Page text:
Cape Town History
Historically Cape Town has always been an important city. Due to its status as a port/harbor it attracted the Dutch East India Trading Company who established their posts here in the early 1650s to facilitate trade with India, the Far East and the rest of Africa. The same trading company brought a number of slaves to Cape Town to perform menial jobs. The mansions and buildings erected by the Dutch during this period survive even today.
Cape Town then fell to the British in 1795 and then again in the early 1800s who then eventually founded the Union of South Africa in 1910.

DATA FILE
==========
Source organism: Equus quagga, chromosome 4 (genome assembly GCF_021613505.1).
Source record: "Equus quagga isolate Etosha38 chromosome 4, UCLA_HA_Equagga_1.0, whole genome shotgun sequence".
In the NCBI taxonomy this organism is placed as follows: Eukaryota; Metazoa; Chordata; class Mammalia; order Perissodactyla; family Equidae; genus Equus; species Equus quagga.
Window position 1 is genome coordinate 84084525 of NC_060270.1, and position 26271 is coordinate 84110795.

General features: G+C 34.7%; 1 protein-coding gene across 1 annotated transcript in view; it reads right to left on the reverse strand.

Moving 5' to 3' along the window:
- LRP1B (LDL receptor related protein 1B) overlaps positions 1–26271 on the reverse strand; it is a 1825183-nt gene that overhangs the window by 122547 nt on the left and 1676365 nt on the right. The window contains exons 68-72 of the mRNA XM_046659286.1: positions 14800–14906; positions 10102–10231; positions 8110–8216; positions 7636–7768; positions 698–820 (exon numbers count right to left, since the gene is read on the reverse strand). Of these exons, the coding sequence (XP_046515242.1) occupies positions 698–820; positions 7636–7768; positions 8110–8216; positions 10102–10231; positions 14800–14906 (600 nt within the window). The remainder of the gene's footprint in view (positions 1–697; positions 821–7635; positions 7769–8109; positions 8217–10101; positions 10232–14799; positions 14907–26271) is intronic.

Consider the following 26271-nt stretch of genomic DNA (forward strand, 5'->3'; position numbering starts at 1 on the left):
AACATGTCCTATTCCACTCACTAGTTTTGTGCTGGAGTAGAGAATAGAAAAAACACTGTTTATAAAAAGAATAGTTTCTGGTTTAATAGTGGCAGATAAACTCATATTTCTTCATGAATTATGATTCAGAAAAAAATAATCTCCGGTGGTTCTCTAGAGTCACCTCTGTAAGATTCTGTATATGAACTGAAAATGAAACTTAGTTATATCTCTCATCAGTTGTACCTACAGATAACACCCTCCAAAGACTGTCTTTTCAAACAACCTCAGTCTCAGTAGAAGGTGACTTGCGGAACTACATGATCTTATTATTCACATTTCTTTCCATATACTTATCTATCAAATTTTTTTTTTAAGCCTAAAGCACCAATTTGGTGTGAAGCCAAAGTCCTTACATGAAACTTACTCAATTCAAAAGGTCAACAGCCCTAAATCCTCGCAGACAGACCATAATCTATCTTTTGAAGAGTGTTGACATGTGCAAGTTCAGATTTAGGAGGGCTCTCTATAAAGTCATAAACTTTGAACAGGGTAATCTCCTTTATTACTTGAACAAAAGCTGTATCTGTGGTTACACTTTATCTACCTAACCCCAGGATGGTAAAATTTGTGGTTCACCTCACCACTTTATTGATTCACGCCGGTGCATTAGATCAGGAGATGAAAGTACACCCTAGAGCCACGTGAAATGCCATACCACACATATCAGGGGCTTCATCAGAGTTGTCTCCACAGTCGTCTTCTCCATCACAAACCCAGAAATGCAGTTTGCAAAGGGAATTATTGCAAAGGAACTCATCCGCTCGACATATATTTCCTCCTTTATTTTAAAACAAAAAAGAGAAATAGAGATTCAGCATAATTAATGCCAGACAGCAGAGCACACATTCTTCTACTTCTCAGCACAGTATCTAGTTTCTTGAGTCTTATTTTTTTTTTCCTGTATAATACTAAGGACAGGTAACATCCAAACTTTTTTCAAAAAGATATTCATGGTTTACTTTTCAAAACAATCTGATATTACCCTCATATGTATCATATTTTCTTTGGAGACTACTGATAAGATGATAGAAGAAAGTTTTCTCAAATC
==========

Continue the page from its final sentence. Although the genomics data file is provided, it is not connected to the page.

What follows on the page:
During the Apartheid an aggressive policy of racial segregation was adopted in Cape Town. Robben Island soared in popularity and has now become a tourist hotspot because of the political prisoners it harbored such as Mandela who objected to the apartheid. It was not until 1994 that democratic elections were held and figures such as Mandela honored